The Arctic: Forest fires cause of concern

Large and increasingly frequent forest fires in boreal regions world wide are the primary cause of atmospheric long range transport of particles into the Arctic. 

In a scientific paper published in The Journal of Geophysical Research 9th June 2006, senior scientist Adreas Stohl at the Norwegian Institute for Air Research (NILU), shows that an increasing number of Boreal forest fires represent a growing threat threat to the Arctic region.

It was realized only recently that boreal wildfire emissions influence the atmospheric composition on a hemispheric scale. Already, there are speculations that deposition of black carbon-particles from boreal forest fires could contribute to the melting of Arctic glaciers and sea ice. Black carbon absorbs solar radiation and can lead to a strong albedo reduction if deposited on snow or ice.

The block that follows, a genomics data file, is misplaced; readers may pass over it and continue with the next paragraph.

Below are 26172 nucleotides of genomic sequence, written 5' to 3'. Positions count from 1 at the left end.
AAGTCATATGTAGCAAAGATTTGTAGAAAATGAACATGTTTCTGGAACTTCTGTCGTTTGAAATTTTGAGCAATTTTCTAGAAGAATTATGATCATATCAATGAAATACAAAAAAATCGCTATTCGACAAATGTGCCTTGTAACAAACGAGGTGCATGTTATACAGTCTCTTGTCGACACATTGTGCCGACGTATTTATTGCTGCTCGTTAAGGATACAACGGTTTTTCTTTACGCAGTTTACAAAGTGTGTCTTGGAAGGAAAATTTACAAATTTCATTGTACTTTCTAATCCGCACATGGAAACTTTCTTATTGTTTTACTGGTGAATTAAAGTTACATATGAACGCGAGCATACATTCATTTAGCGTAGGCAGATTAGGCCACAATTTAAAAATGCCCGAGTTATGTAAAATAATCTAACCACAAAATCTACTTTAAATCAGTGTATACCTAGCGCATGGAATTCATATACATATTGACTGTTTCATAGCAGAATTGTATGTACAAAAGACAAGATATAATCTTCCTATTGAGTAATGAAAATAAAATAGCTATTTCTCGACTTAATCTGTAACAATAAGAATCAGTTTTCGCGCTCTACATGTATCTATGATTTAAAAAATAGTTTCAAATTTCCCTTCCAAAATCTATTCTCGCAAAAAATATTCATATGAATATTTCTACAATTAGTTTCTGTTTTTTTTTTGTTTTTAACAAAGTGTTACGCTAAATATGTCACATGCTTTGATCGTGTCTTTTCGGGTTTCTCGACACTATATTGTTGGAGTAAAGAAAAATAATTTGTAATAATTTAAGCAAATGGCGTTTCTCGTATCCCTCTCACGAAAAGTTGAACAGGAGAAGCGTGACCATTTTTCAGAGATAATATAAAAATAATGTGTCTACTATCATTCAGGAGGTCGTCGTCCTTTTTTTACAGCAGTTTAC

Anthropogenic (human made) emissions in South and East Asia have been growing rapidly during the past decades. Black carbon emissions are now much larger there than in Europe, North America and Russia combined. Scientists world wide are therefore concerned about what effects the growing Asian pollution could have on our global climate, particularly it’s potential contribution to global warming.

Stohl’s work indicates that the threat from Asia is not as great as believed up until now.

- The Asian contribution of atmospheric air pollution into the Arctic region is less than 10 percent of the total. Main sources are the growing number of large forest fires in boreal regions around the globe. (Boreal region: Forest areas of the northern North Temperate Zone: dominated by coniferous trees such as spruce, fir and pine). If the climate in the northern hemisphere continuous to warm up and dry up, the number of forest fires will continue to grow, says Stohl.

The Arctic: Forest fires cause of concern

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